Brussels warns outbreak threatens eurozone’s stability

The coronavirus crisis threatens the stability of the eurozone and risks exacerbating economic and social divisions within the EU, the European Commission has warned, as it forecast a collapse in economic output this year.

The commission’s spring forecast, published on Wednesday, predicted that under “benign assumptions” EU output will fall 7.4 per cent this year, the steepest slump in the bloc’s history, with a rebound of only 6.1 per cent in 2021. The EU is heading for an €850bn shortfall of investment in 2020 and 2021 compared with the position outlined in its autumn forecast, Wednesday’s update showed.

The commission renewed its call for a pan-European “recovery plan” to help compensate for diverging fiscal firepower between member states. This could include a mechanism to address imbalances in the amount of public support that is being funnelled to companies in different parts of the region, said Paolo Gentiloni, the EU’s economics commissioner.

While some economies — including Germany — are expected to see relatively quick rebounds in activity, the commission expects others to struggle to regain growth due to permanently depressed levels of investment and hits to industries such as tourism. 

In the absence of a co-ordinated effort by member states, the crisis risks leading to “severe distortions within the single market and to entrenched economic, financial and social divergences between euro area member states that could ultimately threaten the stability of the economic and monetary union”, the report said.

Greece, Italy and Spain are on course for the steepest falls in gross domestic product this year, all tumbling more than 9 per cent according to the commission. France is also hard-hit, with a contraction of 8.2 per cent, while Germany suffers less, with a fall of 6.5 per cent in output followed by a rebound of 5.9 per cent the following year.

Poland is set to suffer the smallest decline in activity, according to the outlook, with output falling 4.3 per cent, before rebounding 4.1 per cent. The commission also published forecasts for a number of non-EU countries, including the UK, which it said was on course for an 8.3 per cent decline in GDP, followed by a 6 per cent increase in 2021.

Overall, next year’s rebound could leave the European economy about 3 per cent below the level implied by the EU’s autumn forecast. But the outcome could be even worse: for example, another surge in infections could reduce GDP by an additional 3 percentage points, the commission said.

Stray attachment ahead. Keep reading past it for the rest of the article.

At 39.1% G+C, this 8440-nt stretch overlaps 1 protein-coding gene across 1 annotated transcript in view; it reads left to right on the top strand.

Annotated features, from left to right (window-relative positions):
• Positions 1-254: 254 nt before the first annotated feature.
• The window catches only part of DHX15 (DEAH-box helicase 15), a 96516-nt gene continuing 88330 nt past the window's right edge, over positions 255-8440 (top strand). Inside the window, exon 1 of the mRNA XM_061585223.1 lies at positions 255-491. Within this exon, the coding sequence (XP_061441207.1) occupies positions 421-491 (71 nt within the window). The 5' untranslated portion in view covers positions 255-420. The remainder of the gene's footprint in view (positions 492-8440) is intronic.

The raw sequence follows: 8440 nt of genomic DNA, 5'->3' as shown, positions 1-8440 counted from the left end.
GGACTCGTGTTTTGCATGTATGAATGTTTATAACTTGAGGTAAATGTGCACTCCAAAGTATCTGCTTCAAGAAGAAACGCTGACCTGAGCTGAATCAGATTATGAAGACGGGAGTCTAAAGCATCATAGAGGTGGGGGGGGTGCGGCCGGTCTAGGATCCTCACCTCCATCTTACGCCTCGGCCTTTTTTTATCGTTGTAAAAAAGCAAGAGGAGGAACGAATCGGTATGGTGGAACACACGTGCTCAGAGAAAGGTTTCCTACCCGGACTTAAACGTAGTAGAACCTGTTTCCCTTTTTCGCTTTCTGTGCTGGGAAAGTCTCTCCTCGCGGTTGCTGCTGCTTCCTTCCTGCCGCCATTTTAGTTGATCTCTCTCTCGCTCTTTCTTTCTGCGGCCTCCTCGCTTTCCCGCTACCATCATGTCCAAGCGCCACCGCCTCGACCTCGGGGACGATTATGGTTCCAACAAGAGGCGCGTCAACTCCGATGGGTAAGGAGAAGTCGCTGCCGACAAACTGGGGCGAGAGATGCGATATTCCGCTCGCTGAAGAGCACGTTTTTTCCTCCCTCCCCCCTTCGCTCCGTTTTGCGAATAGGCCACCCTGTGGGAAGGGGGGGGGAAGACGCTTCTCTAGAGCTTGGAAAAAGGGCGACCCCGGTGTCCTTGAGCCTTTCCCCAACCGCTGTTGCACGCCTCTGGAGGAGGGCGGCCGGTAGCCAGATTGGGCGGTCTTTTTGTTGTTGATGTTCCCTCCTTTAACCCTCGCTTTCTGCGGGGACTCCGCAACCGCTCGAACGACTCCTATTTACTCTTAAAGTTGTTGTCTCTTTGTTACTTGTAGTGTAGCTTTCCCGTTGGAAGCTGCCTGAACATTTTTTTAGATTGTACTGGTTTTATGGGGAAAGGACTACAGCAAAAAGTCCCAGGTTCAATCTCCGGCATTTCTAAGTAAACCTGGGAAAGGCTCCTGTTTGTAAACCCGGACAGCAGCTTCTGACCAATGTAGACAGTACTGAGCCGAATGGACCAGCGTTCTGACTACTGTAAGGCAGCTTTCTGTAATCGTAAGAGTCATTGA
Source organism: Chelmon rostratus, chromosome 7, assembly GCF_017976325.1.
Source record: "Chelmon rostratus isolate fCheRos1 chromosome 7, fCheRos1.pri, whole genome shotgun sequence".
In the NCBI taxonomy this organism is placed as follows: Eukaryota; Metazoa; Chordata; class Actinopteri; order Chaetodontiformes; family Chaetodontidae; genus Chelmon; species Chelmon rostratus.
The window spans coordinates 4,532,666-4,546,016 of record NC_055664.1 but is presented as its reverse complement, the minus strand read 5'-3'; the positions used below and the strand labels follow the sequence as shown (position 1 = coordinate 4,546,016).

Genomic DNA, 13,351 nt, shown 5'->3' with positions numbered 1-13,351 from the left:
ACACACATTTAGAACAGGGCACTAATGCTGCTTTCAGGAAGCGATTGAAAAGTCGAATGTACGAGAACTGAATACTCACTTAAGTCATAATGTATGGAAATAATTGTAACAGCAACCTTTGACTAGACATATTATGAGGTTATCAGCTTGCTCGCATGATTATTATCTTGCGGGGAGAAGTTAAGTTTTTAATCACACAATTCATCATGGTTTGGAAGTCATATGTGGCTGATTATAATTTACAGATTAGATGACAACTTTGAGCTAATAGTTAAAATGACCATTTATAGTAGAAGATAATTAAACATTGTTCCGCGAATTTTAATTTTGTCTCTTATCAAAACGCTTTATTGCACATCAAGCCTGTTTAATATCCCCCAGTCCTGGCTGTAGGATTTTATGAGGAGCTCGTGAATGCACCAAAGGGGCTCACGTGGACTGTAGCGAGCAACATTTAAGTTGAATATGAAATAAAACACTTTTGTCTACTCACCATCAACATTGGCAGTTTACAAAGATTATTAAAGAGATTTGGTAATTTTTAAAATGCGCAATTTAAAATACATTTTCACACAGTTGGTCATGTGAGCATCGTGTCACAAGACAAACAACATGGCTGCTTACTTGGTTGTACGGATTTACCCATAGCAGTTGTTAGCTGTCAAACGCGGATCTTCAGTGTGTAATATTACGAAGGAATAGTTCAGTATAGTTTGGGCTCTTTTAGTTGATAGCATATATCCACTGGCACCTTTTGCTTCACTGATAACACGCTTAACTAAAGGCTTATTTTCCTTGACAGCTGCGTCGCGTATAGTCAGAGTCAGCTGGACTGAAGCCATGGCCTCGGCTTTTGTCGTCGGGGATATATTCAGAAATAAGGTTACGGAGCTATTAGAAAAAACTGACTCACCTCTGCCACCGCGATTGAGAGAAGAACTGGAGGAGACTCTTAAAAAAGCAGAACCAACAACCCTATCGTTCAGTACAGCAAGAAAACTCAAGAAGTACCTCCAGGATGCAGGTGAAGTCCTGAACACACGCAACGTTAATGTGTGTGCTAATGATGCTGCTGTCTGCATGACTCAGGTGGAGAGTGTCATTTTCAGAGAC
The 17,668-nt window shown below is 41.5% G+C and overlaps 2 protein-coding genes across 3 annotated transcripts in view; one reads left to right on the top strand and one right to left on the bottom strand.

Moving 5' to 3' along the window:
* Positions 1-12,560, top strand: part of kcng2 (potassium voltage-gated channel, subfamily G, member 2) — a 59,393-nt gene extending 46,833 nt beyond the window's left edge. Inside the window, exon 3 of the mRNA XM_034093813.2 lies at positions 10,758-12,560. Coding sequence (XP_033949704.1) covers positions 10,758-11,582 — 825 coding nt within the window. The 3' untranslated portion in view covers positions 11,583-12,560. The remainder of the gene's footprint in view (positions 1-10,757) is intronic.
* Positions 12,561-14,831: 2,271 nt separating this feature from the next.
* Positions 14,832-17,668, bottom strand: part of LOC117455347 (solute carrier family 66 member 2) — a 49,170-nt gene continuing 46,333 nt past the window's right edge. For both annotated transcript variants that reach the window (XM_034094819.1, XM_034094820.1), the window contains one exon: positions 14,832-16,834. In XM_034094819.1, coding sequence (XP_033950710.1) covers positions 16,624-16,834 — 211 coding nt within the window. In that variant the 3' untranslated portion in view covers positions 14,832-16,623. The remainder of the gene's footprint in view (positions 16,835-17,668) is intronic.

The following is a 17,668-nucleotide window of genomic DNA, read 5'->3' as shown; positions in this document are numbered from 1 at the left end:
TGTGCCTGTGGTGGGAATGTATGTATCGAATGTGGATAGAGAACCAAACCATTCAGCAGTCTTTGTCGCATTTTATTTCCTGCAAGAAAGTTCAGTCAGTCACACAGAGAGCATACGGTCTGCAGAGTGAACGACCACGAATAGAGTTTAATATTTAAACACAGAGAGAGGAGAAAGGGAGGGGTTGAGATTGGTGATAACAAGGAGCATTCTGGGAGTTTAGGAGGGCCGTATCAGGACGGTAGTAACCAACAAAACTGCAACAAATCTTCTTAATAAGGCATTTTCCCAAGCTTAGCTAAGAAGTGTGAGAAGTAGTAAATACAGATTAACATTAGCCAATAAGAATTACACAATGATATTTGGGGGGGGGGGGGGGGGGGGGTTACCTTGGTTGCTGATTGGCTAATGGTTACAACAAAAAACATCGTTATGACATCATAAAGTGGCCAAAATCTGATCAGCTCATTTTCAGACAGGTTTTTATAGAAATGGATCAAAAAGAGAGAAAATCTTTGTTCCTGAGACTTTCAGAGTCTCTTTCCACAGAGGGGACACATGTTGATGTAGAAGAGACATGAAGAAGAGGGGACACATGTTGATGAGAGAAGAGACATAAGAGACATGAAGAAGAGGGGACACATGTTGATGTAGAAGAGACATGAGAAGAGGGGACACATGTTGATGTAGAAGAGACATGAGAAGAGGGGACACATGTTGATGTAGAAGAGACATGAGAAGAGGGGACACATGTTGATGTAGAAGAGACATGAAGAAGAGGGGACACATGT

“The danger of a deeper and more protracted recession is very real,” it added. “The point forecasts presented in this document should therefore be understood as just one among several possible scenarios.”

The commission is seeking to overhaul plans for its upcoming seven-year budget to front-load spending aimed at restoring growth, while raising debt in markets to fund an EU recovery instrument.

Brussels is concerned about the vastly different levels of government support to businesses in the bloc; larger richer member states are able to pump billions of state aid into ailing companies, while smaller cash-strapped economies have fewer resources. Germany accounted for half of state aid approved by the commission during the coronavirus crisis so far, according to Brussels’ data.

Mr Gentiloni said this had created “a risk of hurting the level playing field in the single market”. “We are discussing the possibility of an intervention also on equities, and on what kind of companies [to help]. This could be a good tool to rebalance the risks of these imbalances,” he added. 

Among the key points of contention in the recovery plan is the balance between grants and loans handed out by the commission. Northern member states have said they are uncomfortable with the idea of the commission borrowing money in the markets and then handing this to member states as non-repayable loans.

Mr Gentiloni said that, while grants would indeed be important for the worst-affected sectors and regions, loans could be of help depending on their maturity. A two-year loan was very different from a 40-year loan, he observed.

The projections came as a series of new data releases illustrated the scale of the crisis facing the eurozone economy.

Eurozone retail sales contracted at the fastest pace on record in March as non-essential shops closed across the bloc in an attempt to limit the spread of coronavirus. The volume of retail sales dropped an unprecedented 11.2 per cent compared with the previous month, according to Eurostat data.

Meanwhile, service sector executives in Italy and Spain reported a record downturn in activity. Purchasing managers’ indices covering the eurozone’s third and fourth largest economies tumbled last month to the lowest level on record, signalling a rate of contraction that far exceeds that recorded during recent recessions, including the global financial crisis.

And German factory orders suffered a record monthly decline of 15.6 per cent in March, as the disease froze the activities of many businesses and consumers worldwide.

Additional reporting by Martin Arnold and Valentina Romei

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